Unlike all other mortgages, in which borrowers pay their lenders, reverse mortgages flip the money flow: They pay the borrower, either in the form of a credit line, monthly payments or a combination of the two.
The loan debt gets paid off with the proceeds of the sale of the home — either when a borrower moves out or passes away.
“You’re leveraging the remaining equity in your home,” said Jeff Corbett, a former mortgage broker and current consultant in the mortgage and real estate technology industries. He said the most “practical, prudent” reverse mortgage is probably one that pays you in monthly payments, rather than in a lump sum.
Different loan options
Home Equity Conversion Mortgages (HECM), which are insured by the Federal Housing Administration, are the most common form of reverse mortgages. To be eligible for an HECM, which may have a fixed or variable interest rate, you must be 62, own your home outright (or, in some cases, have a low primary mortgage balance) and live in your home full time. A borrower with an HECM must pay property taxes, utilities and hazard and flood insurance premiums over the course of the loan or otherwise face the possibility of foreclosure. HECMs may not exceed $625,500.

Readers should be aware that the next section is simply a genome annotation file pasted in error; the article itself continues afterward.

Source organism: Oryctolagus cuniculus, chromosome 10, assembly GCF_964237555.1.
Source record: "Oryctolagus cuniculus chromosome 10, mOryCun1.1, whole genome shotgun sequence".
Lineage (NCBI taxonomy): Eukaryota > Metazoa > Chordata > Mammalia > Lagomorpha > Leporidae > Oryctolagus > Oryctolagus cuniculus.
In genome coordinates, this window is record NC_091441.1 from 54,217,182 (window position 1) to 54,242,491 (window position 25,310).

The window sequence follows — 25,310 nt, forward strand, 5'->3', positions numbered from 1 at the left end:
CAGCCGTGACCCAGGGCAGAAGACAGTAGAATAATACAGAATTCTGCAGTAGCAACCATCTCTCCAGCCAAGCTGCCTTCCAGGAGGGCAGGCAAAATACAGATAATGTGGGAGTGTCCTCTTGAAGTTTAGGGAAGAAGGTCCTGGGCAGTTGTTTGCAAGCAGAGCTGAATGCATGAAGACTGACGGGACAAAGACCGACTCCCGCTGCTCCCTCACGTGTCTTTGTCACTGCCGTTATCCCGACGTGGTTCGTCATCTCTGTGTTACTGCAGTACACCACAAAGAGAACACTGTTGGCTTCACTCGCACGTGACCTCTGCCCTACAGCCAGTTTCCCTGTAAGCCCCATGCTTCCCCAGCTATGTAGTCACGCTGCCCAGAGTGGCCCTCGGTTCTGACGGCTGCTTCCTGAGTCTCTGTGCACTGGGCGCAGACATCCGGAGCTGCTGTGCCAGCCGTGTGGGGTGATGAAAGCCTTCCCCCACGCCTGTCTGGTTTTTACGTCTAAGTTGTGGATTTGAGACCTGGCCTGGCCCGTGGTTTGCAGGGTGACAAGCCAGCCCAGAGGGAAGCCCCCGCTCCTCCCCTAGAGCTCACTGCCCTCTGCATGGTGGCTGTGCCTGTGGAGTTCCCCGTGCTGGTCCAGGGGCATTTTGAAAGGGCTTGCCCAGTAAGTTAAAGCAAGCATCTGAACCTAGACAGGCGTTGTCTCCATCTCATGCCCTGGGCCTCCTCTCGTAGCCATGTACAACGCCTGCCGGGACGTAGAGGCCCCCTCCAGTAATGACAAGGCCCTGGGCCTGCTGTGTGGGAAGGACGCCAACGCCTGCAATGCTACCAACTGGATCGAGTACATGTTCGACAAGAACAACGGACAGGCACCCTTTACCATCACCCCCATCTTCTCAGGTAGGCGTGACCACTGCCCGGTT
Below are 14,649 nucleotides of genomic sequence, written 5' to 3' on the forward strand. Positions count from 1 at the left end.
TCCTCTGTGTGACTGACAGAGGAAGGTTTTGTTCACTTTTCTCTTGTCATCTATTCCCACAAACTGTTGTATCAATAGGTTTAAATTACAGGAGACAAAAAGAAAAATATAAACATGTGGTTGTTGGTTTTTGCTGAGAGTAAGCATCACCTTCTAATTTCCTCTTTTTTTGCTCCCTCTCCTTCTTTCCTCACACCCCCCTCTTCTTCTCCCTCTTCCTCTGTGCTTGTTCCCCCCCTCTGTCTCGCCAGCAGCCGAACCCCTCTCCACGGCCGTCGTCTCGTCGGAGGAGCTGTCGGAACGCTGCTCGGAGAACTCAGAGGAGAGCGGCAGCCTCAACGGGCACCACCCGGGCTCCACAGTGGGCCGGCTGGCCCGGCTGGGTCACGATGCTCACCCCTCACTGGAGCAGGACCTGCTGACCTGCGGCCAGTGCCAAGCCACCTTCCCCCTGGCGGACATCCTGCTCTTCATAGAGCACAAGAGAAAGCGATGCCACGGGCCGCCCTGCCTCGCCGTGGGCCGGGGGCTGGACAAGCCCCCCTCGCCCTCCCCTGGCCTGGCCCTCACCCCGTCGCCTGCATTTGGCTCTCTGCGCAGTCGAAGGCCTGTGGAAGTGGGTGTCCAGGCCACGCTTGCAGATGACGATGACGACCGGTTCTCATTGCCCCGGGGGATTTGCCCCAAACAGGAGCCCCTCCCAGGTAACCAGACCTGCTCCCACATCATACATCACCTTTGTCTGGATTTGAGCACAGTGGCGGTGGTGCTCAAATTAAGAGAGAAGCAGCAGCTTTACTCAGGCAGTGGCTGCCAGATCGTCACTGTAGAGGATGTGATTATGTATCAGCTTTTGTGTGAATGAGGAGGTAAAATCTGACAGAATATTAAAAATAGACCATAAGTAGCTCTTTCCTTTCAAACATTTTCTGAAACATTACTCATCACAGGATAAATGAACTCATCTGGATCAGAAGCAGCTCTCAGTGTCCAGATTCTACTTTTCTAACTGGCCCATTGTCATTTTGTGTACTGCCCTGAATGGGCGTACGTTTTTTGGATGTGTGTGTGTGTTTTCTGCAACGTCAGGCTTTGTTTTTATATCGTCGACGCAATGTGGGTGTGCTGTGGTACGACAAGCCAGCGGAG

There are also single-purpose reverse mortgages, which are offered by state, local and nonprofit organizations. These mortgages may only be used for one purpose, such as home renovations or property taxes. Usually, only low- or moderate-income borrowers qualify for them.
The final option, proprietary reverse mortgages, may have higher interest rates and upfront costs but have no income or medical requirements. These mortgages have all but vanished in the wake of the housing crisis.
The maximum loan amount a borrower may receive from a reverse mortgage is determined by the length of the loan, the loan’s interest rate and the anticipated appreciation of the home’s value over the course of the loan. This is in order to maximize the chances that the home’s eventual sale will be enough to pay the accumulated debt.
For a home worth $400,000 that has no existing mortgage, that maximum amount — known as the “net principal limit” — could be around $193,000, according to Jack Guttentag, who gives mortgage advice on his website, The Mortgage Professor. Origination fees, mortgage insurance, closing costs and anticipated servicing fees are all tacked onto the balance of a reverse mortgage when it is originated, accounting for why your net principal limit may be smaller than you’d expect.